54 Degree Wedge 56 Degree Wedge
Loft 54° 56°
Length 32.25” 32.25”
Bounce 8° – 12° 10° – 14°

Pros Of A 54 Degree Wedge

  • Provides lower and penetrating ball flight
  • 54° wedge distance is greater than a 56° wedge
  • Fits any set that prefers more hybrids or long irons
  • Can still be used out of the rough with the right bounce

Cons Of A 54 Degree Wedge

  • Might provide too much distance
  • Harder to create loft
  • Not great out of bunkers

Read more: The Best Sand Wedges

54 Or 56 Sand Wedge—Difference In Shot Types

The first question you probably have is: how far does a 54 degree wedge go?

Well, the 54 degree wedge distance will be greater, but this is because the trajectory is slightly lower than a 56 degree wedge.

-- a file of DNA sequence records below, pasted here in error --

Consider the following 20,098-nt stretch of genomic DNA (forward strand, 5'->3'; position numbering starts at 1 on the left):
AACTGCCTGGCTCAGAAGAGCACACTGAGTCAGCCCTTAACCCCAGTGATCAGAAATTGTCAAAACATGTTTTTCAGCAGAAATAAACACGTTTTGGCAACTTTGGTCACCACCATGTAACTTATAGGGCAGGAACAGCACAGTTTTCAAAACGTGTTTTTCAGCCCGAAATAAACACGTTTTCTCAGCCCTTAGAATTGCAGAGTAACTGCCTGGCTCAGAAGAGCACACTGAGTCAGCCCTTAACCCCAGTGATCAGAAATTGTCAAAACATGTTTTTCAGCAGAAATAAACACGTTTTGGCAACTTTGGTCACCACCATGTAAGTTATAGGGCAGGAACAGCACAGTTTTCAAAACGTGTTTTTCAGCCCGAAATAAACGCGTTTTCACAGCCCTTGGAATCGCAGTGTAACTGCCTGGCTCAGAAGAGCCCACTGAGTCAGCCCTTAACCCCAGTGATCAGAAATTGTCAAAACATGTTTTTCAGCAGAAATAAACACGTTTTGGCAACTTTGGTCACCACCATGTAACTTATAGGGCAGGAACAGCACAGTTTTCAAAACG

The lower flight of the 54 degree wedge can be more controllable if in the hands of a skilled user. Your miss will never be a high, weak fluttering shot. But beware, you could find yourself chipping from behind the green a few times if you’re not careful.

If playing in inclement weather is unavoidable (or enjoyable) to you, then a 54 degree wedge might be a better option. The wind and moisture will affect your ball flight less, so you have less to worry about when approaching the green.

This is one reason Rory McIlroy has used the 54 degree wedge. Is it right for your set though?

Will A 54 Degree Wedge Suit Your Set?

Aside from your swing, you’ll also want to consider the other wedge you’re carrying.